Following the call, I write a completely customized wedding ceremony for the couple based on our extensive conversation. Once written, I provide the ceremony to the couple for their review. From then on we work together to make all the changes that they see fit and have as many calls that are needed to make the ceremony their ideal ceremony.
Photo by Aguiam Photography
How can you make your wedding ceremony extra special and personalized?
There are so many ways to personalize your wedding ceremony, and they extend far beyond a sand ceremony (which I did at my wedding) or a handfasting.
First and foremost, sit down as a couple and think about what is important to you and what you want "say" with your ceremony. For some couples the ceremony is about starting afresh together, for others it is celebrating their individuality existing together, and for still others, the ceremony is a chance to set the tone for their marriage.
Once you know what you want to say with your ceremony start talking to your wedding celebrant, who will be able to suggest various ideas to you. If celebrating your family is important to you, consider a rose ceremony. In this ceremony each set of parents is presented a rose by their child, signifying gratitude for all that they have done over the years. Variations on this include swapping parents, so you are giving the rose to your partner's parents, or instead of a rose, presenting a token that holds greater significance, i.e., an old photo with a message on the back.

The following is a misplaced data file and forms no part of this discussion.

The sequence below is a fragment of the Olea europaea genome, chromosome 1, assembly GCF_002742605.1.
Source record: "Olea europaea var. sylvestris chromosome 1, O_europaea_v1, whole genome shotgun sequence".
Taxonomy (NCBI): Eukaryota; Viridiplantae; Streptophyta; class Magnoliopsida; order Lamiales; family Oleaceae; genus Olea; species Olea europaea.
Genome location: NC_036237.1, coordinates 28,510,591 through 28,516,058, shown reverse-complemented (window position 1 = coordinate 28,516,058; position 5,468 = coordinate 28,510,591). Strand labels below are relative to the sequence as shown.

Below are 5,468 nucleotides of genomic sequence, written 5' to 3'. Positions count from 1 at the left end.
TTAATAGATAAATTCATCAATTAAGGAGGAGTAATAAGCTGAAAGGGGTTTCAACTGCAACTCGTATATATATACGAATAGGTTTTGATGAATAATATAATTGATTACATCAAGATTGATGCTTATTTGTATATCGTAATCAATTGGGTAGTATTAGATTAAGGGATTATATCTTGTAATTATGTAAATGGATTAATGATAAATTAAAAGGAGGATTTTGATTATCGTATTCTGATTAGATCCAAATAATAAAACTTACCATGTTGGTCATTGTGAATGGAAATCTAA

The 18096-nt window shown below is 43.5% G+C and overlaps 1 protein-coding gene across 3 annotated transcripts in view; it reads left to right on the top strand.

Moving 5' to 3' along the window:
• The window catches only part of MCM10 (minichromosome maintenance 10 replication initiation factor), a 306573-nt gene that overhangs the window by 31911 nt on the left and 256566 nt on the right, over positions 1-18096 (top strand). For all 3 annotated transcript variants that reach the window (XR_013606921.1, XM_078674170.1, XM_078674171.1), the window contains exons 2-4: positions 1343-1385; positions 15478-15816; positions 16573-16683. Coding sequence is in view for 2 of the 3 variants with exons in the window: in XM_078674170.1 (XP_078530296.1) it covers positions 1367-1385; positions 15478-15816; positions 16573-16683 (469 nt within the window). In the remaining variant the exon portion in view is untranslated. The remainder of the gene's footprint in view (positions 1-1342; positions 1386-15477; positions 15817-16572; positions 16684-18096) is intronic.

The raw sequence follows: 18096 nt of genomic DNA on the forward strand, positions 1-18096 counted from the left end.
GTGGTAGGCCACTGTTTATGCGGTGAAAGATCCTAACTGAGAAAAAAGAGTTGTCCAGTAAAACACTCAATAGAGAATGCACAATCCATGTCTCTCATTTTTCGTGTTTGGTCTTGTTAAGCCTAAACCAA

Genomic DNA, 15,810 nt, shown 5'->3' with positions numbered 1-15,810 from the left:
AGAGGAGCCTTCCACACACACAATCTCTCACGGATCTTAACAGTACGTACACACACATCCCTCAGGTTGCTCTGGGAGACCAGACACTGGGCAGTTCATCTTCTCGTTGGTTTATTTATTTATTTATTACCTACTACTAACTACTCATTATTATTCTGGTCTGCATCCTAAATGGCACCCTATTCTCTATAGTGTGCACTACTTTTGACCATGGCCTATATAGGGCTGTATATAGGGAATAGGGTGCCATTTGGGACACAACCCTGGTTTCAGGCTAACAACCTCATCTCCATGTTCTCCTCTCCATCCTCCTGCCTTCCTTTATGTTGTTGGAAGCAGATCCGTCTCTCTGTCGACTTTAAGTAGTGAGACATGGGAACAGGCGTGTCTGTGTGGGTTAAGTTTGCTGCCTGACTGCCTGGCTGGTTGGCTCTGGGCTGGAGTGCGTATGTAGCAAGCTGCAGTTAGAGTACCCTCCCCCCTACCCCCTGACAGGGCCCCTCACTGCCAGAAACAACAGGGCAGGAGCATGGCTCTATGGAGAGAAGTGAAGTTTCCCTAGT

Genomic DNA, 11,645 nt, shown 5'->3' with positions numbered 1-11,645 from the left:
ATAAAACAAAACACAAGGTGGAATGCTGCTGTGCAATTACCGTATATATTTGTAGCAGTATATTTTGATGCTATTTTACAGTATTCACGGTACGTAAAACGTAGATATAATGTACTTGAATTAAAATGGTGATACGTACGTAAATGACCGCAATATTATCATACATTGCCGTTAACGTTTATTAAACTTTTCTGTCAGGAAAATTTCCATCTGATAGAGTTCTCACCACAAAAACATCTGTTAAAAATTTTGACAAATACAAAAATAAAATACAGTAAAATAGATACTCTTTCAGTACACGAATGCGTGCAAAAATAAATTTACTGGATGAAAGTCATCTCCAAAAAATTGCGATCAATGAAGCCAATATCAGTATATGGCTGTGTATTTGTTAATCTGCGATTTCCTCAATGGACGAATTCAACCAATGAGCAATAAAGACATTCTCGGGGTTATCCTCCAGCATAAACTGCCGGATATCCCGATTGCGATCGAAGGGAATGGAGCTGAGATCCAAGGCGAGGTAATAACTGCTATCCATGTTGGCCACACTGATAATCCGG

Maybe a sense of community is most important to you. If so, consider a communal vow where everyone stands up and when asked by the celebrant if they will love and support the couple, everyone responds "We do." It makes for a powerful moment.
Do you want to celebrate your different cultures and languages? Find a ritual that is native to your country and incorporate it into the ceremony. I once conducted a baitang ceremony, which is a traditional Chinese marriage rite comprised of three bows by the bride and groom. The Chinese bride felt deeply about the symbolism in this ceremony, and her Belgian husband happily participated.
The possibilities for personalizing your ceremony are endless. While that knowledge can be freeing, it can also be terrifying for some. In either case, it is essential to find a celebrant who can guide you through the various options and work with you to create something your own.
What one piece of advice would you give to couples everywhere?
Don't leave your ceremony for the last minute. The ceremony is an essential part of the day. While the venue, flowers, and cake are important, without a ceremony, you're just throwing a party.
Most couples put the ceremony off because they see it as a given, a cookie-cutter ritual that they undertake to get on to the celebrating part. It need not be like that, especially if you decide to work with a celebrant.
Instead, your ceremony can be one of the highlights of your day, the moment when you stand before your loved ones and say, "This is the one I love, the one I want to face down challenges with, and the one I want to celebrate the beauty of life with. This is the one person for me."
May your wedding ceremony be as unique as your love for each other.
Carly and her team of multilingual celebrants at Your European Wedding Celebrant are based in Portugal and are committed to creating bespoke, unique ceremonies for each and every couple. They can integrate different languages, rituals, religions and blessings to make your ceremony completely personalised. You can find her via the links below.